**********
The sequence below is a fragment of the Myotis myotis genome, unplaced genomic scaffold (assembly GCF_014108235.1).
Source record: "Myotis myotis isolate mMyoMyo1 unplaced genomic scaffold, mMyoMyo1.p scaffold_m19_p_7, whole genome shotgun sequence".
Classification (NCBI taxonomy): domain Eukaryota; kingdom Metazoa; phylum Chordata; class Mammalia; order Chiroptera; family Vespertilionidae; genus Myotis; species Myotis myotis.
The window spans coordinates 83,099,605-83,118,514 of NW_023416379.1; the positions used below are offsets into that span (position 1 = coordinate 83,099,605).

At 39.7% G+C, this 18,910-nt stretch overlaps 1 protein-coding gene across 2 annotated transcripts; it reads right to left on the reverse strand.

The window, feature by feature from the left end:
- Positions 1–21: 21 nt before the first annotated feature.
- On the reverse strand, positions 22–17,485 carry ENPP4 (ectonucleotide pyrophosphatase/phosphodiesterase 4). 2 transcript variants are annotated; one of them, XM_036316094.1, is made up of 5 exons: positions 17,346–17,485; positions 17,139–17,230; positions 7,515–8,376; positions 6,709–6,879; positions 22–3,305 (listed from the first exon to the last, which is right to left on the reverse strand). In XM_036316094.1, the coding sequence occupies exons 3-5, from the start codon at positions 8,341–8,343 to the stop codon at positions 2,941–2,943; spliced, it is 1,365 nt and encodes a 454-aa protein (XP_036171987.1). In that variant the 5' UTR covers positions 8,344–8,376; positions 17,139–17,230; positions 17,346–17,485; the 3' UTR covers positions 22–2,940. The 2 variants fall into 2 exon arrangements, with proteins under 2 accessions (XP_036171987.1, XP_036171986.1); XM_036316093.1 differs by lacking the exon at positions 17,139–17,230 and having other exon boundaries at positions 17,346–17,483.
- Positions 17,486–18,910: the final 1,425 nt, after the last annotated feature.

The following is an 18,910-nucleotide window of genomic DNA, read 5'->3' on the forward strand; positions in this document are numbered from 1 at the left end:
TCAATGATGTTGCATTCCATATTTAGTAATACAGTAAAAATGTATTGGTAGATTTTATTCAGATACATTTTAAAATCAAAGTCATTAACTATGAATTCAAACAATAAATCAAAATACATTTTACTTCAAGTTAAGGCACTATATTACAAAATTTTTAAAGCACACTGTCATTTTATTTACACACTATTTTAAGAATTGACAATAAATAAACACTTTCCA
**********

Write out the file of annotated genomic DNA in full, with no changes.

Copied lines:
The sequence below is a fragment of the Myotis myotis genome, unplaced genomic scaffold (assembly GCF_014108235.1).
Source record: "Myotis myotis isolate mMyoMyo1 unplaced genomic scaffold, mMyoMyo1.p scaffold_m19_p_7, whole genome shotgun sequence".
Classification (NCBI taxonomy): domain Eukaryota; kingdom Metazoa; phylum Chordata; class Mammalia; order Chiroptera; family Vespertilionidae; genus Myotis; species Myotis myotis.
The window spans coordinates 83,099,605-83,118,514 of NW_023416379.1; the positions used below are offsets into that span (position 1 = coordinate 83,099,605).

At 39.7% G+C, this 18,910-nt stretch overlaps 1 protein-coding gene across 2 annotated transcripts; it reads right to left on the reverse strand.

The window, feature by feature from the left end:
- Positions 1–21: 21 nt before the first annotated feature.
- On the reverse strand, positions 22–17,485 carry ENPP4 (ectonucleotide pyrophosphatase/phosphodiesterase 4). 2 transcript variants are annotated; one of them, XM_036316094.1, is made up of 5 exons: positions 17,346–17,485; positions 17,139–17,230; positions 7,515–8,376; positions 6,709–6,879; positions 22–3,305 (listed from the first exon to the last, which is right to left on the reverse strand). In XM_036316094.1, the coding sequence occupies exons 3-5, from the start codon at positions 8,341–8,343 to the stop codon at positions 2,941–2,943; spliced, it is 1,365 nt and encodes a 454-aa protein (XP_036171987.1). In that variant the 5' UTR covers positions 8,344–8,376; positions 17,139–17,230; positions 17,346–17,485; the 3' UTR covers positions 22–2,940. The 2 variants fall into 2 exon arrangements, with proteins under 2 accessions (XP_036171987.1, XP_036171986.1); XM_036316093.1 differs by lacking the exon at positions 17,139–17,230 and having other exon boundaries at positions 17,346–17,483.
- Positions 17,486–18,910: the final 1,425 nt, after the last annotated feature.

The following is an 18,910-nucleotide window of genomic DNA, read 5'->3' on the forward strand; positions in this document are numbered from 1 at the left end:
TCAATGATGTTGCATTCCATATTTAGTAATACAGTAAAAATGTATTGGTAGATTTTATTCAGATACATTTTAAAATCAAAGTCATTAACTATGAATTCAAACAATAAATCAAAATACATTTTACTTCAAGTTAAGGCACTATATTACAAAATTTTTAAAGCACACTGTCATTTTATTTACACACTATTTTAAGAATTGACAATAAATAAACACTTTCCA